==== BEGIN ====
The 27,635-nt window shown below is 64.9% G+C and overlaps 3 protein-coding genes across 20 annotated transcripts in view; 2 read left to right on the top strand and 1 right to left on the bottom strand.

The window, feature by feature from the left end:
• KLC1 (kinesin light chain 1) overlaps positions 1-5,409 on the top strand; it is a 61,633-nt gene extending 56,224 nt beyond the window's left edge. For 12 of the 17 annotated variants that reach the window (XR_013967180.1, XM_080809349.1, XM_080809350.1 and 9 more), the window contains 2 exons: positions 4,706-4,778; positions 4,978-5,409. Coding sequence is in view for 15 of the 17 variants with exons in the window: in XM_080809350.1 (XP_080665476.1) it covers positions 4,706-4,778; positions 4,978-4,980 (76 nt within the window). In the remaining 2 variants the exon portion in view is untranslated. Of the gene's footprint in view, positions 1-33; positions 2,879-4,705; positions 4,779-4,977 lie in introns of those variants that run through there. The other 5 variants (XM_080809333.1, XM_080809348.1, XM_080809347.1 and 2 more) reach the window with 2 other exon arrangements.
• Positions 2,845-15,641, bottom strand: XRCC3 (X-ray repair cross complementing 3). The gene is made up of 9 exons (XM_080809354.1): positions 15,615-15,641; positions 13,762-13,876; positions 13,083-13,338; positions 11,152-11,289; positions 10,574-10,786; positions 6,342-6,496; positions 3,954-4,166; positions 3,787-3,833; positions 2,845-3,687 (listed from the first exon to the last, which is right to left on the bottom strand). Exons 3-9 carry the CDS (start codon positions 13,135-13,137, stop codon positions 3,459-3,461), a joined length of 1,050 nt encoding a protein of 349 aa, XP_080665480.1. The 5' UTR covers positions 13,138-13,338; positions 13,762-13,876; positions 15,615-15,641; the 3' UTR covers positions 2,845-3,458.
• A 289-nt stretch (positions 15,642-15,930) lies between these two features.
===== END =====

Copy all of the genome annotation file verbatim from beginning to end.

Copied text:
The 27,635-nt window shown below is 64.9% G+C and overlaps 3 protein-coding genes across 20 annotated transcripts in view; 2 read left to right on the top strand and 1 right to left on the bottom strand.

The window, feature by feature from the left end:
• KLC1 (kinesin light chain 1) overlaps positions 1-5,409 on the top strand; it is a 61,633-nt gene extending 56,224 nt beyond the window's left edge. For 12 of the 17 annotated variants that reach the window (XR_013967180.1, XM_080809349.1, XM_080809350.1 and 9 more), the window contains 2 exons: positions 4,706-4,778; positions 4,978-5,409. Coding sequence is in view for 15 of the 17 variants with exons in the window: in XM_080809350.1 (XP_080665476.1) it covers positions 4,706-4,778; positions 4,978-4,980 (76 nt within the window). In the remaining 2 variants the exon portion in view is untranslated. Of the gene's footprint in view, positions 1-33; positions 2,879-4,705; positions 4,779-4,977 lie in introns of those variants that run through there. The other 5 variants (XM_080809333.1, XM_080809348.1, XM_080809347.1 and 2 more) reach the window with 2 other exon arrangements.
• Positions 2,845-15,641, bottom strand: XRCC3 (X-ray repair cross complementing 3). The gene is made up of 9 exons (XM_080809354.1): positions 15,615-15,641; positions 13,762-13,876; positions 13,083-13,338; positions 11,152-11,289; positions 10,574-10,786; positions 6,342-6,496; positions 3,954-4,166; positions 3,787-3,833; positions 2,845-3,687 (listed from the first exon to the last, which is right to left on the bottom strand). Exons 3-9 carry the CDS (start codon positions 13,135-13,137, stop codon positions 3,459-3,461), a joined length of 1,050 nt encoding a protein of 349 aa, XP_080665480.1. The 5' UTR covers positions 13,138-13,338; positions 13,762-13,876; positions 15,615-15,641; the 3' UTR covers positions 2,845-3,458.
• A 289-nt stretch (positions 15,642-15,930) lies between these two features.